What is the impact on hiring?
Some clients have pulled out of hiring processes – this includes both strategic and what we would call ‘nice to have’ additions. Some of those processes made sense to pull out of, many you would argue were driven by the perception that a business unable to pay its existing employees their full wage ought not to be expanding. This is a sentiment worth sharing as it points to the response of leaders prioritising their existing employee’s wellbeing. We have seen new processes emerge and indeed hiring in areas that strengthened as a direct result of the pandemics impact, I won’t name them all, but labour law, insolvency & restructuring, corporate lending and litigation are front and centre. We have seen fewer in-house roles at the senior/leadership level, but we noticed a drop off in Q1 hiring amongst our in-house client base prior to the Pandemic. Issues such as the US vs China trade war, unrest in HK, the US presidential elections and Brexit were regularly sited as reasons for reduced hiring activity by clients.
Never before have we received as many in-house and compliance candidates or recommendations of candidates. This is driven by two main themes a fear that their business may not be future proof, or they have unfortunately been ‘let go’. The terms of those being asked to leave are a mixed bag, some are favourable but we have equally been astonished by the brutality with which some organisations have treated their people in particular those that have been with the organisation for a short period of time. This is not localised to legal and compliance but is consistent with what we have been told by colleagues across a range of sectors. We are being contact by some truly exceptional candidates the likes of which you as a consultant cannot fathom how they would end up in this position, then the inbox pings and another comes through. These are truly strange times.
As an organisation our thoughts have naturally switched towards trying to help people, this could be providing a connection or introduction, helping them with their CV (something that they may not even have updated for 10 years), counselling them on the fact that this will change and that markets will improve. We have to be honest that GOOD QUALITY individuals may be on the market for some time, possibly a few months, possibly 6, this doesn’t however detract from their calibre and we should all look at such individuals as if we are looking into a mirror, they are just unfortunate to have been in the right place but at the wrong time.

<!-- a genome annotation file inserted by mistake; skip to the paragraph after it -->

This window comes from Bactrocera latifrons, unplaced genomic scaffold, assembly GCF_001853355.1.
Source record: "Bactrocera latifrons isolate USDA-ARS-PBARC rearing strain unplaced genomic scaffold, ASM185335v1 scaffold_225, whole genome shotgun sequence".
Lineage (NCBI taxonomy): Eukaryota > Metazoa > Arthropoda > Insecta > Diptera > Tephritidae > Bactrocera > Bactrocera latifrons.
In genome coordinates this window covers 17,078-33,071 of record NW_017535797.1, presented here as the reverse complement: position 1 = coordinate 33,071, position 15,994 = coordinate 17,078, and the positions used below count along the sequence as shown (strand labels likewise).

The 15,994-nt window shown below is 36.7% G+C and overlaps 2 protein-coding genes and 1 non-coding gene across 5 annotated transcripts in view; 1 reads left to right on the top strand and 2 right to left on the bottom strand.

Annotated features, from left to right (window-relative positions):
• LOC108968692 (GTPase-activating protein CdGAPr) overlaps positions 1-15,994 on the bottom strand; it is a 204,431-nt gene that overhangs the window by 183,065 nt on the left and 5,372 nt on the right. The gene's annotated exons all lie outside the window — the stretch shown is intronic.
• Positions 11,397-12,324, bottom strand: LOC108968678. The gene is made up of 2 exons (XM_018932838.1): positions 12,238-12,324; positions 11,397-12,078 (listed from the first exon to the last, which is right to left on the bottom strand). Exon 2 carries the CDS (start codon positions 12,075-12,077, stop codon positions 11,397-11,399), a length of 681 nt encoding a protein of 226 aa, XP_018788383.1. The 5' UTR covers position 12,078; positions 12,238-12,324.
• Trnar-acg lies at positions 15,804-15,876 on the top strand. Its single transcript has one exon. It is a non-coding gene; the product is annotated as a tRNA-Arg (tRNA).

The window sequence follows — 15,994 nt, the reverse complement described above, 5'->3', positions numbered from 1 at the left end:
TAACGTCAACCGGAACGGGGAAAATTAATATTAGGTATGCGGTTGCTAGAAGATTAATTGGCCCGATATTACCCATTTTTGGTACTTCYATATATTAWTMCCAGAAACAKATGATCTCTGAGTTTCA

Our approach is relatively simple, firstly let’s look at technology, our phone systems are VOIP, for those that don’t use a VOIP system, I would urge you to look into it, you can take the phone anywhere on the planet, you can even use it through your laptop, you just need a connection to the internet. It has enabled us, from one day to the next, ‘plug and play’ and stay connected over the. We use Microsoft Teams, there are many good providers out there, but I would say teams is easy to use. The features have made us more efficient and better organised; it is easy to connect with your team and for presentations the screen sharing is just ideal. Our clients use different tools so we have all of the commonly used apps installed on our smart phone devices (Blue Jeans, Zoom, Ring etc) that means we can easily jump between platforms and use whatever our clients or candidates prefer.